Have you gone in for your annual fiscal yet?
Even as US citizens do exactly that while filing their tax returns, US states and the companies they covet are undergoing scrutiny of their own fiscal health. Their probing and poking, however, is a constant, rather than annual, affair.
New reports and online resources from the Mercatus Center at George Mason University and the Pew Charitable Trusts shine welcome light on each state's strengths and weaknesses.
From the Mercatus Center at George Mason University comes "State Fiscal Condition: Ranking the 50 States," a white paper authored by Dr. Sarah Arnett, who wrote her 2011 PhD dissertation about how to measure fiscal stress in the U.S. states along with how states respond to different levels of fiscal stress. She is currently an analyst at the federal Government Accountability Office (GAO).
Her study uses 2012 data from states’ comprehensive annual financial reports (CAFRs) to rank each state based on four solvency measures, based on a model promulgated by the International City/County Management Association (ICMA). Arnett then takes those results and compiles a composite index from those rankings, depicted in this map:
“The five states with the highest-ranked overall fiscal condition are Alaska, South Dakota, North Dakota, Nebraska and Wyoming,” reports Arnett. “The five states with the lowest-ranked fiscal condition are New Jersey, Connecticut, Illinois, Massachusetts, and California. The top five states all had a surplus in fiscal year 2012 as measured by an increase in net assets, but there are differences in their underlying strengths. I find that the states with the worst fiscal condition have had years of poor financial management across the different dimensions of fiscal condition.”
The results of Arnett's analysis closely correspond to fiscal health analysis from the Pew Center on the States, which released its "Fiscal 50" online tool in November to examine the various risk and volatility factors that any site evaluator might wish to study before planting a company's flag in a given territory. Pew's map showing the states' relative increases or decreases in spending resonates with Arnett's findings.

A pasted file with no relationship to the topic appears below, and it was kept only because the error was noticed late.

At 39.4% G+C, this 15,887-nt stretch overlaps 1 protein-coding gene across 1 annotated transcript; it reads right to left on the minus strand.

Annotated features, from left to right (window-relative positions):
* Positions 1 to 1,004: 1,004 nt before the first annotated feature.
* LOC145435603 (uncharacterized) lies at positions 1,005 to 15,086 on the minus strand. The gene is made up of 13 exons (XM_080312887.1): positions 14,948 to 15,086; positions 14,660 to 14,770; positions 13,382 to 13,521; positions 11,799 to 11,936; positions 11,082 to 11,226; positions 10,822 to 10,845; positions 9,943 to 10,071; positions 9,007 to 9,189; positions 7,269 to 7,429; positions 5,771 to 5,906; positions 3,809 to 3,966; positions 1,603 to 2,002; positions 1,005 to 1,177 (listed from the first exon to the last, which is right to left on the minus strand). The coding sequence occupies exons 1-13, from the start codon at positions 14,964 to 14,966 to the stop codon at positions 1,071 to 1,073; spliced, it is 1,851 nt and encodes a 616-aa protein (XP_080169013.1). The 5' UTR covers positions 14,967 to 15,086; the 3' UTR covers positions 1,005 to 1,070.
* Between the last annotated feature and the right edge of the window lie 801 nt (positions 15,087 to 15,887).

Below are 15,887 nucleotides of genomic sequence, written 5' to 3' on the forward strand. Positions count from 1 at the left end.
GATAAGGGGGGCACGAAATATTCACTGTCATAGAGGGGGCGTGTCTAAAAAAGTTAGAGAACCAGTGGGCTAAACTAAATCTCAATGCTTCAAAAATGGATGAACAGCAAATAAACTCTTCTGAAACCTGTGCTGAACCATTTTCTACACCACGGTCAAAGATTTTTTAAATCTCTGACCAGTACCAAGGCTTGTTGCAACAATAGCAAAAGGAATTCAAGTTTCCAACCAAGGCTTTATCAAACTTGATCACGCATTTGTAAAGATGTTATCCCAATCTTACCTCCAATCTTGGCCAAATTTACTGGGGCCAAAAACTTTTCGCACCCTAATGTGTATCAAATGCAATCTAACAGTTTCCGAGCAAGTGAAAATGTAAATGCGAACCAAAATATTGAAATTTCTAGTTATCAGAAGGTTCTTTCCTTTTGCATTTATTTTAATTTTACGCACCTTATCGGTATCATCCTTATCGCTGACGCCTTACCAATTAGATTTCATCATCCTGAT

Here are the definitions of each of the four categories in Arnett’s analysis, accompanied by highlights of the report’s findings and maps depicting the rankings within each:
A state's cash solvency reflects the cash it can easily access to pay its bills in the near term, or the state government's liquidity. “Alaska maintains a high cash balance to accommodate the quarterly volatility of its main revenue source, petroleum tax revenue,” the report states. “On the other end of the rankings, despite improvements in its economic conditions, California still ranks near the bottom in cash solvency.”
A state’s budget solvency is its ability to create enough revenue to cover its expenditures over a fiscal year. “Two of the top-ranked states, Alaska and North Dakota, have benefited from increased revenues due to natural resource extraction and higher oil prices … New Jersey was ranked at the bottom in budget solvency, largely due to a decrease in net assets of $6.4 billion.”
Long-run solvency measures each state's ability to cover all of its costs with incoming revenue, including long-term obligations such as guaranteed pension benefits and replacing infrastructure. Relative to the other measures, long-run solvency is less sensitive to economic trends. Nebraska is No. 1, says the report, in part because it’s constitutionally prohibited from incurring debt.